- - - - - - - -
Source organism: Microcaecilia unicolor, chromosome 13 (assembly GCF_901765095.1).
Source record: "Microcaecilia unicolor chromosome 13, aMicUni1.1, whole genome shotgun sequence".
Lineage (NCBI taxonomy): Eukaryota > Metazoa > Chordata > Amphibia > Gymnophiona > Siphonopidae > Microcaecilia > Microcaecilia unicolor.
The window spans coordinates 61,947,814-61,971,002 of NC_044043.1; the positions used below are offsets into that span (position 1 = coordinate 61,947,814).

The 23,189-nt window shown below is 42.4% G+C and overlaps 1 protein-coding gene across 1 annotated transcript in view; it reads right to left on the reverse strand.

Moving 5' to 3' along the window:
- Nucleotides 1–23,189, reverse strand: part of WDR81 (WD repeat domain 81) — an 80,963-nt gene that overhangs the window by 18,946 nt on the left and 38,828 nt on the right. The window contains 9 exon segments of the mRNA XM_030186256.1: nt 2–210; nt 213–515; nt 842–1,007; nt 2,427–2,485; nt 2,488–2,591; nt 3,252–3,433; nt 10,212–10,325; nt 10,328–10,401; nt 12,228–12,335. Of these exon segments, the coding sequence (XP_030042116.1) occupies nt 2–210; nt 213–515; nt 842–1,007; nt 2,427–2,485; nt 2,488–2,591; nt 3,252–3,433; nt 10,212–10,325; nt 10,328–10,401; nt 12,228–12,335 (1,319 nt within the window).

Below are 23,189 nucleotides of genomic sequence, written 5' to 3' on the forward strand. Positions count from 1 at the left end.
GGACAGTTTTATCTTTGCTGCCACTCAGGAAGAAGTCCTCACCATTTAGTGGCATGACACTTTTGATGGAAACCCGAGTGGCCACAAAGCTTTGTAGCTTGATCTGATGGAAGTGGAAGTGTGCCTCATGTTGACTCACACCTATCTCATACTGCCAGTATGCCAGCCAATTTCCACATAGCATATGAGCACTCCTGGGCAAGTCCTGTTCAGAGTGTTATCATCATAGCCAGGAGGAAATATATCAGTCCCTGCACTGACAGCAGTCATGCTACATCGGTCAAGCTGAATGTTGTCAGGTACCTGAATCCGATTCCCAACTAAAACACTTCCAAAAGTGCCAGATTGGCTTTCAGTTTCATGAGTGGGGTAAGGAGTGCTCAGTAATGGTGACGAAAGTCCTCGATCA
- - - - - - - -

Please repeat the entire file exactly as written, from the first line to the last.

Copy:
Source organism: Microcaecilia unicolor, chromosome 13 (assembly GCF_901765095.1).
Source record: "Microcaecilia unicolor chromosome 13, aMicUni1.1, whole genome shotgun sequence".
Lineage (NCBI taxonomy): Eukaryota > Metazoa > Chordata > Amphibia > Gymnophiona > Siphonopidae > Microcaecilia > Microcaecilia unicolor.
The window spans coordinates 61,947,814-61,971,002 of NC_044043.1; the positions used below are offsets into that span (position 1 = coordinate 61,947,814).

The 23,189-nt window shown below is 42.4% G+C and overlaps 1 protein-coding gene across 1 annotated transcript in view; it reads right to left on the reverse strand.

Moving 5' to 3' along the window:
- Nucleotides 1–23,189, reverse strand: part of WDR81 (WD repeat domain 81) — an 80,963-nt gene that overhangs the window by 18,946 nt on the left and 38,828 nt on the right. The window contains 9 exon segments of the mRNA XM_030186256.1: nt 2–210; nt 213–515; nt 842–1,007; nt 2,427–2,485; nt 2,488–2,591; nt 3,252–3,433; nt 10,212–10,325; nt 10,328–10,401; nt 12,228–12,335. Of these exon segments, the coding sequence (XP_030042116.1) occupies nt 2–210; nt 213–515; nt 842–1,007; nt 2,427–2,485; nt 2,488–2,591; nt 3,252–3,433; nt 10,212–10,325; nt 10,328–10,401; nt 12,228–12,335 (1,319 nt within the window).

Below are 23,189 nucleotides of genomic sequence, written 5' to 3' on the forward strand. Positions count from 1 at the left end.
GGACAGTTTTATCTTTGCTGCCACTCAGGAAGAAGTCCTCACCATTTAGTGGCATGACACTTTTGATGGAAACCCGAGTGGCCACAAAGCTTTGTAGCTTGATCTGATGGAAGTGGAAGTGTGCCTCATGTTGACTCACACCTATCTCATACTGCCAGTATGCCAGCCAATTTCCACATAGCATATGAGCACTCCTGGGCAAGTCCTGTTCAGAGTGTTATCATCATAGCCAGGAGGAAATATATCAGTCCCTGCACTGACAGCAGTCATGCTACATCGGTCAAGCTGAATGTTGTCAGGTACCTGAATCCGATTCCCAACTAAAACACTTCCAAAAGTGCCAGATTGGCTTTCAGTTTCATGAGTGGGGTAAGGAGTGCTCAGTAATGGTGACGAAAGTCCTCGATCA